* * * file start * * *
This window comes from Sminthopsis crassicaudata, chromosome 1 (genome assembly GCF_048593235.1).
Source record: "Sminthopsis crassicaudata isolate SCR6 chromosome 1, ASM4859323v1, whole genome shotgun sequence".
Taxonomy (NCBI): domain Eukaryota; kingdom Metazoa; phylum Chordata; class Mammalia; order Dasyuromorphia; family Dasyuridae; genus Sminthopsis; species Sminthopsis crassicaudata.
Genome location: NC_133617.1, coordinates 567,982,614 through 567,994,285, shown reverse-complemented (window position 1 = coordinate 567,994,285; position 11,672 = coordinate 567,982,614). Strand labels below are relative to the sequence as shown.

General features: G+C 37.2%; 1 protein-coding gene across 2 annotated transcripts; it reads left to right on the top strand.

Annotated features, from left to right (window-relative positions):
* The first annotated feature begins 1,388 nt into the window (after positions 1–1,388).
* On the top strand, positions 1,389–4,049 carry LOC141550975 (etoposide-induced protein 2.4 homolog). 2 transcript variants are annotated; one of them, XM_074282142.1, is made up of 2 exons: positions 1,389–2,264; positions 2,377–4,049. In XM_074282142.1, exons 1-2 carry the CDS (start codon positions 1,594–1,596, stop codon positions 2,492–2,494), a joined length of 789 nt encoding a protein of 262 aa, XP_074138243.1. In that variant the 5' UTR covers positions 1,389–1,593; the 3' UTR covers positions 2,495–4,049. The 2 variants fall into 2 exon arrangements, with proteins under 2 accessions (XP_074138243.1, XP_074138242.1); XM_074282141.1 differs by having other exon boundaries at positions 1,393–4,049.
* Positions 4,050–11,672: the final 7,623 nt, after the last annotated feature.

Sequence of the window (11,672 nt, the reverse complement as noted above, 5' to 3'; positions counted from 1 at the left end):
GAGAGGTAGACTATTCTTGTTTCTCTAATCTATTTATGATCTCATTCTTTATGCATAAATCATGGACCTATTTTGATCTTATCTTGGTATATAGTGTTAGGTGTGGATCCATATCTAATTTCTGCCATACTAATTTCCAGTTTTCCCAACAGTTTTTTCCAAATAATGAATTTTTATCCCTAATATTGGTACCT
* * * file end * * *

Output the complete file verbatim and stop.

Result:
This window comes from Sminthopsis crassicaudata, chromosome 1 (genome assembly GCF_048593235.1).
Source record: "Sminthopsis crassicaudata isolate SCR6 chromosome 1, ASM4859323v1, whole genome shotgun sequence".
Taxonomy (NCBI): domain Eukaryota; kingdom Metazoa; phylum Chordata; class Mammalia; order Dasyuromorphia; family Dasyuridae; genus Sminthopsis; species Sminthopsis crassicaudata.
Genome location: NC_133617.1, coordinates 567,982,614 through 567,994,285, shown reverse-complemented (window position 1 = coordinate 567,994,285; position 11,672 = coordinate 567,982,614). Strand labels below are relative to the sequence as shown.

General features: G+C 37.2%; 1 protein-coding gene across 2 annotated transcripts; it reads left to right on the top strand.

Annotated features, from left to right (window-relative positions):
* The first annotated feature begins 1,388 nt into the window (after positions 1–1,388).
* On the top strand, positions 1,389–4,049 carry LOC141550975 (etoposide-induced protein 2.4 homolog). 2 transcript variants are annotated; one of them, XM_074282142.1, is made up of 2 exons: positions 1,389–2,264; positions 2,377–4,049. In XM_074282142.1, exons 1-2 carry the CDS (start codon positions 1,594–1,596, stop codon positions 2,492–2,494), a joined length of 789 nt encoding a protein of 262 aa, XP_074138243.1. In that variant the 5' UTR covers positions 1,389–1,593; the 3' UTR covers positions 2,495–4,049. The 2 variants fall into 2 exon arrangements, with proteins under 2 accessions (XP_074138243.1, XP_074138242.1); XM_074282141.1 differs by having other exon boundaries at positions 1,393–4,049.
* Positions 4,050–11,672: the final 7,623 nt, after the last annotated feature.

Sequence of the window (11,672 nt, the reverse complement as noted above, 5' to 3'; positions counted from 1 at the left end):
GAGAGGTAGACTATTCTTGTTTCTCTAATCTATTTATGATCTCATTCTTTATGCATAAATCATGGACCTATTTTGATCTTATCTTGGTATATAGTGTTAGGTGTGGATCCATATCTAATTTCTGCCATACTAATTTCCAGTTTTCCCAACAGTTTTTTCCAAATAATGAATTTTTATCCCTAATATTGGTACCT